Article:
Wednesday: What’s Hot on CanLII

Each Wednesday we tell you which three English-language cases and which French-language case have been the most viewed* on CanLII and we give you a small sense of what the cases are about.

For this last week:

  1. Meads v. Meads 2012 ABQB 571

    [1] This Court has developed a new awareness and understanding of a category of vexatious litigant. As we shall see, while there is often a lack of homogeneity, and some individuals or groups have no name or special identity, they (by their own admission or by descriptions given by others) often fall into the following descriptions: Detaxers; Freemen or Freemen-on-the-Land; Sovereign Men or Sovereign Citizens; Church of the Ecumenical Redemption International (CERI); Moorish Law; and other labels – there is no closed list. In the absence of a better moniker, I have collectively labelled them as Organized Pseudolegal Commercial Argument litigants [“OPCA litigants”], to functionally define them collectively for what they literally are. These persons employ a collection of techniques and arguments promoted and sold by ‘gurus’ (as hereafter defined) to disrupt court operations and to attempt to frustrate the legal rights of governments, corporations, and individuals.

  2. R. v. C.A.F. 1998 CanLII 17568 (NS SC)

    Before I impose sentence, I want to recite some of the facts as referred to in submissions here today and in the briefs as provided to the Court. On January 2nd, 1998 C.A.F. went to the home of F.K. and they discussed the robbery of Robert LeBlanc. About five minutes before F.K. called the taxi cab he asked C.A.F. “why don’t we just kill him”? C.A.F. responded “fine”. They discussed that the killing could be done by C.A.F. choking Robert LeBlanc. They found some fence wire and C.A.F. and F.K. fashioned the wire so that there were loops on both ends through which C.A.F. could put his hands when using the wire to choke Robert LeBlanc.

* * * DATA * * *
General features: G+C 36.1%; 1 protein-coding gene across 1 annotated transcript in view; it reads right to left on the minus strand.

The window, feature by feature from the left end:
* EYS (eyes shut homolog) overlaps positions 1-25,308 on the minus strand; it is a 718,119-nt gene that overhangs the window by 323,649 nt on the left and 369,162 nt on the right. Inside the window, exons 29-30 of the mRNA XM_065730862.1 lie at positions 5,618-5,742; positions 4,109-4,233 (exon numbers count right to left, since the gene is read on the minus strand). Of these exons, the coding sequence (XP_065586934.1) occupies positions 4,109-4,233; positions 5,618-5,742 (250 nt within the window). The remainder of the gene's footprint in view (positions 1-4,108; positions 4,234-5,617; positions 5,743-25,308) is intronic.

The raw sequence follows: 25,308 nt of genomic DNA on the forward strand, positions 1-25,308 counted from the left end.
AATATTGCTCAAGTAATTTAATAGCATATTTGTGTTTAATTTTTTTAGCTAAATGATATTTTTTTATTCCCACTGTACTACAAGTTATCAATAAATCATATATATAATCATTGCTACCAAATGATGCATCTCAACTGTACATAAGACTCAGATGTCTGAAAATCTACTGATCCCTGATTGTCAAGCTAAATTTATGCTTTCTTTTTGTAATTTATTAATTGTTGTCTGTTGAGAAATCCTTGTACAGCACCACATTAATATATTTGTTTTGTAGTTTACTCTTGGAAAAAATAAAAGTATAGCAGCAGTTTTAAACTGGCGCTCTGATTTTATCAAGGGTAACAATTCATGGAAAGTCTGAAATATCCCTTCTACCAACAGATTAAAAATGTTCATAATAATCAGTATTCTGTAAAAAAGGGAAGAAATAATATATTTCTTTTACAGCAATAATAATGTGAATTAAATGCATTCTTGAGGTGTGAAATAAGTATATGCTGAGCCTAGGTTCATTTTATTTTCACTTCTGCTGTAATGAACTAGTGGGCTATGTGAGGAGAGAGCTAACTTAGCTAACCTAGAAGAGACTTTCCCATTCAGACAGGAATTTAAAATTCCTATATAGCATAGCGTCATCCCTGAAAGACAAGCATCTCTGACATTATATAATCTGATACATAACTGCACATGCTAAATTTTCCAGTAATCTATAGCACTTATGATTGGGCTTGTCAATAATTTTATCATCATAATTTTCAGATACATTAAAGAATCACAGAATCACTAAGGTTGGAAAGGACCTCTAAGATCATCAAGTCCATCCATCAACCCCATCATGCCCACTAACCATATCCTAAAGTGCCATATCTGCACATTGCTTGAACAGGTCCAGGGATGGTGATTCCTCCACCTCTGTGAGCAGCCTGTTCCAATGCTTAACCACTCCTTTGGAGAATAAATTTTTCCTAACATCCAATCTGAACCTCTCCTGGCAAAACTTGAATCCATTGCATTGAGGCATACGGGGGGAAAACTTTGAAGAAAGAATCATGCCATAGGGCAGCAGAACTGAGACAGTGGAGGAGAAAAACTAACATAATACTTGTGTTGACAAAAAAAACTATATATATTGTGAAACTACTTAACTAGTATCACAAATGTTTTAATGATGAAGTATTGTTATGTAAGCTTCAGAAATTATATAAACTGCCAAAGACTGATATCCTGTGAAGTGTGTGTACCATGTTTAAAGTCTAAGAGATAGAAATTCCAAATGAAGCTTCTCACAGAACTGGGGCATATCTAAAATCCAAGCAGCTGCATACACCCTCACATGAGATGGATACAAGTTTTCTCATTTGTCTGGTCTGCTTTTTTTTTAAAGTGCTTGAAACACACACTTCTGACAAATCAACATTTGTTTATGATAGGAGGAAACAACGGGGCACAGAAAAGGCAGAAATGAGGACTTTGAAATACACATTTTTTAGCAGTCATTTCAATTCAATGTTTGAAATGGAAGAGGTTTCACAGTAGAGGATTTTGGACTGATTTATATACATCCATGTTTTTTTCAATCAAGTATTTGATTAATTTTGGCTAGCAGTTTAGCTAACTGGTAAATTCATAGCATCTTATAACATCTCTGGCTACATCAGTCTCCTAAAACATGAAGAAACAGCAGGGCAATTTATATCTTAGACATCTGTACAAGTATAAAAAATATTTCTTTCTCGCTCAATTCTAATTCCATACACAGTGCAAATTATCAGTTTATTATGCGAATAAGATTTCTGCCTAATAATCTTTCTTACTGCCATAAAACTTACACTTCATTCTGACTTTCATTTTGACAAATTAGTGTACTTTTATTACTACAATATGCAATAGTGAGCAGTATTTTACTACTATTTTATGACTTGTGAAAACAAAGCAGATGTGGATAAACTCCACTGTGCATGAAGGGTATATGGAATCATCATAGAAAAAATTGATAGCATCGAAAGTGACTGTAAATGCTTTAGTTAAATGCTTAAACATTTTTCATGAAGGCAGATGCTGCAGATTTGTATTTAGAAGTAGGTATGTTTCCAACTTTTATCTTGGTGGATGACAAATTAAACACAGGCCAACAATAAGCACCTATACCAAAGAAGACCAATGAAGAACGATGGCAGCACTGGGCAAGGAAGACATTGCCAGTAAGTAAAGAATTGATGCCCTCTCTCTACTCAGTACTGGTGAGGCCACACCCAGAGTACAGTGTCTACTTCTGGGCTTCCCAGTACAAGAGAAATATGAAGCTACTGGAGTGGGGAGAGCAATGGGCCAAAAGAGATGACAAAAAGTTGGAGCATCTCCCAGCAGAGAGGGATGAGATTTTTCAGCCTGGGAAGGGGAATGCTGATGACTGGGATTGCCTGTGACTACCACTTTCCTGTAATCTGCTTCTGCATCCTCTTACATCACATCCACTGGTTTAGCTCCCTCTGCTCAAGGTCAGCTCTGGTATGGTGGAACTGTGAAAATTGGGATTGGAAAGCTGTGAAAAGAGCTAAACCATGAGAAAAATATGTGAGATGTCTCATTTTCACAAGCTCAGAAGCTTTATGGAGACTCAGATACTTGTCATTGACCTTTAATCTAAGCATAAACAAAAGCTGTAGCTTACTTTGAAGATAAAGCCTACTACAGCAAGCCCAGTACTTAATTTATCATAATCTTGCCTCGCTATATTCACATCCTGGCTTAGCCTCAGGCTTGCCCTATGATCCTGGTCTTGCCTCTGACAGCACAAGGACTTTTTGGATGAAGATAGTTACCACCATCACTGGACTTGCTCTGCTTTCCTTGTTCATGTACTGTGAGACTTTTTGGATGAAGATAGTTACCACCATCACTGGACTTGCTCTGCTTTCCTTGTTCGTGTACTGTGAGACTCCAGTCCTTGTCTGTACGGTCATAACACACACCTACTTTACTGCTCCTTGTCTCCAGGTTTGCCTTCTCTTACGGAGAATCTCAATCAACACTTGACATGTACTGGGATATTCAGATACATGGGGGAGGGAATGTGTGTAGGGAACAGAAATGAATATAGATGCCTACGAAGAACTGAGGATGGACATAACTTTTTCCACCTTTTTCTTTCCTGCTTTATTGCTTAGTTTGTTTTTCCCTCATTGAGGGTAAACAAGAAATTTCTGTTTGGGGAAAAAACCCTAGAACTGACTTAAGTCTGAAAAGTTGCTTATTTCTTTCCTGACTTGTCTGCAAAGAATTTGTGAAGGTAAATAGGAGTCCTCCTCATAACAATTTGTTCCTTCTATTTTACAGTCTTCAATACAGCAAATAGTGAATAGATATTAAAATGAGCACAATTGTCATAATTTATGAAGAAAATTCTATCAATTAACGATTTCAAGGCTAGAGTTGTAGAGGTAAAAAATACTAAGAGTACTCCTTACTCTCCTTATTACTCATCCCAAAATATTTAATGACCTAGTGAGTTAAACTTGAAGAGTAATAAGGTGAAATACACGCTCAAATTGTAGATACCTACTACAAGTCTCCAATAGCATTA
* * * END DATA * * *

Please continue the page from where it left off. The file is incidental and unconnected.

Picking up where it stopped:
3. Choc v. Hudbay Minerals Inc. et al. 2013 ONSC 998

    [1] The moving party, Amnesty International (“Amnesty”), brings this motion for an Order granting it leave to intervene in three related actions brought by the individual plaintiffs, Mayan Q’eqchi’ individuals from Guatemala, who claim alleged human rights abuses committed against them by the subsidiaries of Canadian mining companies. Amnesty seeks to intervene with respect to identical motions brought by the defendants in each of these cases, in which the defendants seek to dismiss the claims against them as disclosing no reasonable cause of action or, alternatively, to stay the claims on the basis of forum non conveniens. I was advised, at the hearing of the motion for leave to intervene, that the second Order sought, namely a stay of the claims on the basis of forum non conveniens is no longer being pursued by the defendants. Pursuant to the Order of Justice Archibald, the three motions are to be heard together on March 4 and 5, 2013 and, accordingly, there is urgency to this motion to intervene.

The most-consulted French-language decision was Wightman c. Widdrington (Succession de) 2013 QCCA 1187

[5] L’affaire Castor Holdings Ltd. (Castor) est connue. La faillite de cette dernière en 1992 a engendré une série de poursuites judiciaires en responsabilité professionnelle à l’encontre de la firme de comptables agréés Coopers & Lybrand (Coopers) et les associés canadiens de celle-ci.

[6] Près de 100 créanciers réclament à Coopers plus de 1 milliard de dollars. Pour l’essentiel, les créanciers allèguent que Coopers a fait preuve de négligence dans ses travaux comptables. Plus particulièrement à l’occasion de ceux relatifs à la vérification des états financiers de Castor. N’eût été cette négligence, affirment-ils, ils n’auraient pas investi ou prêté les sommes réclamées.

* As of January 2014 we take into account the total amount of time spent on the pages rather than simply the number of hits; as well, a case once mentioned won’t appear again for three months.

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